Fig. 4: Distribution of monogenic etiology across categories of DLCN score and corresponding LDL-C levels.
figure 4

Cases with P/LP APOB or PCSK9 variants are labeled and the remaining had P/LP LDLR variants. DLCN Dutch lipid clinic network, FH familial hypercholesterolemia, LDL-C low-density lipoprotein cholesterol.


The main findings of our study of adults with primary hypercholesterolemia (i.e., LDL-C ≥155 mg/dl without an identifiable secondary cause) were: (1) a genetic etiology was present in 17.1%—monogenic in 1.5% and polygenic in 15.6%; (2) 8.4% met DLCN criteria for FH; (3) there was poor overlap between the presence of a genetic etiology and clinically diagnosed FH. Our results suggest that genetic testing could be helpful for ascertaining FH cases and highlight the heterogeneity in the definitions of FH.

The frequency of monogenic FH was 3.4% in individuals with LDL-C ≥190 mg/dl, nearly double that (1.7%) reported by Khera et al.17 and higher than 2.5% reported by Abul-Husn et al.7. Several factors could account for differences in prevalence such as inclusion of patients with secondary hypercholesterolemia in the previous studies and differences in how P/LP variants were identified. When considering age-and sex-specific percentiles, monogenic etiology of FH was present in 2.6% and 4.8% of participants with LDL-C ≥95th and ≥99th percentile, respectively. The prevalence increased to 7.0% in individuals with phenotypic FH (DLCN score ≥6). Our findings suggest that the yield of genetic testing in those with LDL-C ≥190 mg/dl is higher if secondary causes are ruled out and also if additional DLCN criteria are present. These data can inform clinicians regarding the expected yield of genetic testing in individuals with severe hypercholesterolemia.

Conversely, more than half (60.0%) of those with a monogenic etiology did not meet the DLCN criteria for FH. In the study by Abul-Husn et al.7 76.3% of individuals with a P/LP variant in FH genes did not have phenotypic FH. These observations indicate that clinical criteria are not sensitive in identifying individuals with monogenic FH and highlight the potential value of population genetic screening for FH case detection. Since presence of a P/LP variant is associated with increased coronary heart disease risk even after adjustment for LDL-C17, such knowledge will be useful in individualized care of affected individuals and also facilitate cascade testing of family members18.

The overall prevalence of a polygenic etiology (i.e., PGS ≥90th percentile of the general population) in our study was 15.6%, 19.0% in those with clinical FH, comparable with the prevalence of 20–30% in another cohort with clinical FH19. A polygenic etiology was thus 10-fold more common than monogenic etiology in individuals with phenotypic FH. Increasing the number of single nucleotide variants (SNVs) in a PGS for LDL-C may categorize additional individuals as having a polygenic etiology. Our results suggest that a PGS for LDL-C may be useful in the clinical setting to establish the etiology of hypercholesterolemia including phenotypic FH. Conversely, only 10.3% of those with polygenic etiology had a DLCN ≥6.

In our study cohort of adults with primary hypercholesterolemia, variance in LDL-C explained by genetic factors (7.4%) was greater than that explained by clinical/demographic variables (1.1%). The latter is not unexpected since LDL-C is a heritable trait and heritable factors account for up to 60% of its inter-individual variance20. In a substantial proportion, a genetic etiology was not identified, highlighting the need to identify additional etiologic factors for primary hypercholesterolemia. Such factors may include additional as yet uncharacterized monogenic/polygenic determinants, gene-gene and gene-environment interactions, and epigenetic effects21. In particular, in individuals with phenotypic FH, no P/LP variant in LDLR, APOB and PCSK9 and a low polygenic score for LDL-C, a novel monogenic etiology may be present22. In such probands, family studies and further gene discovery may be warranted. In the present study, among those with phenotypic FH, only 13 (9.1%) individuals had low PGS ( <20th percentile).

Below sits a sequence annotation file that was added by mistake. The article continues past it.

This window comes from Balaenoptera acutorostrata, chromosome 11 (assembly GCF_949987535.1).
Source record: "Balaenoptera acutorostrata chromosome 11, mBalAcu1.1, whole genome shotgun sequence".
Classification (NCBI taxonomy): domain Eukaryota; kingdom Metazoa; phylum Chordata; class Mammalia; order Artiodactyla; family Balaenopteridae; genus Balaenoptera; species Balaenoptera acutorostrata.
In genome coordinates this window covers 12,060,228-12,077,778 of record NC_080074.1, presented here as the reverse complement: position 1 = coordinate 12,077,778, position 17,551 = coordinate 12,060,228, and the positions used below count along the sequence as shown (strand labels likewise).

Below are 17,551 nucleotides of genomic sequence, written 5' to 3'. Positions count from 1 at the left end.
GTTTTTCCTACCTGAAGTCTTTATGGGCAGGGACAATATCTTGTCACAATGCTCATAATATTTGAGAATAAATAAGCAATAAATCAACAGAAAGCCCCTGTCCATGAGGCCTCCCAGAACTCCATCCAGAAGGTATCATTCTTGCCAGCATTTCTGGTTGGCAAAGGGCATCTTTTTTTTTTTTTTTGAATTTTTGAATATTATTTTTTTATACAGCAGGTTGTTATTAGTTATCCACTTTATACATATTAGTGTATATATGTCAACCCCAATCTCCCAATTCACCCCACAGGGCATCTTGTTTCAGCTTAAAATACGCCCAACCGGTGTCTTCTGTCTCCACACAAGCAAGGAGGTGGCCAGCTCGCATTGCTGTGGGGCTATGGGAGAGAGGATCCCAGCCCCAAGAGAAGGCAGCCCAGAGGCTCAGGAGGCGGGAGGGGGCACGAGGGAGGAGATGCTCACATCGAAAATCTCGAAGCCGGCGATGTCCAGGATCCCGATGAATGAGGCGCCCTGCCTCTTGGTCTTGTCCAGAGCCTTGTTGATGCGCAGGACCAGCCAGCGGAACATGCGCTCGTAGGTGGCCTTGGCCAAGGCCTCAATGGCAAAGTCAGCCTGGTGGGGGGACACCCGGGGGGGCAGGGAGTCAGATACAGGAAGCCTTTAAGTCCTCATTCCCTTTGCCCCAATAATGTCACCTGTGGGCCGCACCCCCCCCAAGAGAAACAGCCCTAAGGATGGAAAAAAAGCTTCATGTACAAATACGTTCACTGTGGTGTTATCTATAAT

Our findings could have implications for clinical management of patients with FH. Given the poor overlap between genetic and phenotypic FH, genetic testing could be helpful for complete ascertainment of FH patients. Since more than half of the individuals with P/LP variants did not meet clinical criteria for FH, increased use of genetic testing as well as population scale genomic initiatives may be needed to identify individuals with monogenic FH who would otherwise go undetected. A substantial proportion of patients with clinical FH has polygenic hypercholesterolemia. Further research is needed to assess the utility of cascade testing in patients with clinical FH who do not have monogenic etiology23 and to identify new genetic etiologies in those with clinical FH, no P/LP variant and a low PGS.

Pathogenic variants were identified by a molecular geneticist in a CLIA-certified laboratory, based on ACMG guidelines instead of solely relying on computational tools or databases. Phenotypic FH was ascertained using a validated algorithm for FH followed by manual review. The majority (96.1%) of patients were treatment naïve at the time the highest LDL-C was recorded and in the remainder, we imputed pre-treatment LDL-C based on the statin type and dose24. A limitation is lack of ethnic diversity in the study cohort. Participants were residents of Southeast Minnesota who participated in the Mayo Clinic Biobank and there may be a healthy participant and survivor bias. The APOB c.10580G > A variant was present at high frequency in our study cohort despite absence of relatedness among carriers, suggesting a potential founder effect. The variant is enriched in populations of Amish descent25 and was also reported to be at a similar frequency in two other large cohorts7,26. At the time of design of this study, the available PGS for LDL-C included 12 LDL-C-associated SNVs; however, additional variants associated with LDL-C have been identified since27. A PGS incorporating a greater number of LDL-C-associated variants would have explained a greater amount of variance in LDL-C and identified a greater proportion of our cohort as having a polygenic etiology. Nonetheless, we were able to infer that a polygenic etiology is present in at least 15.6% of cases with primary hypercholesterolemia and is much more frequent that monogenic etiology.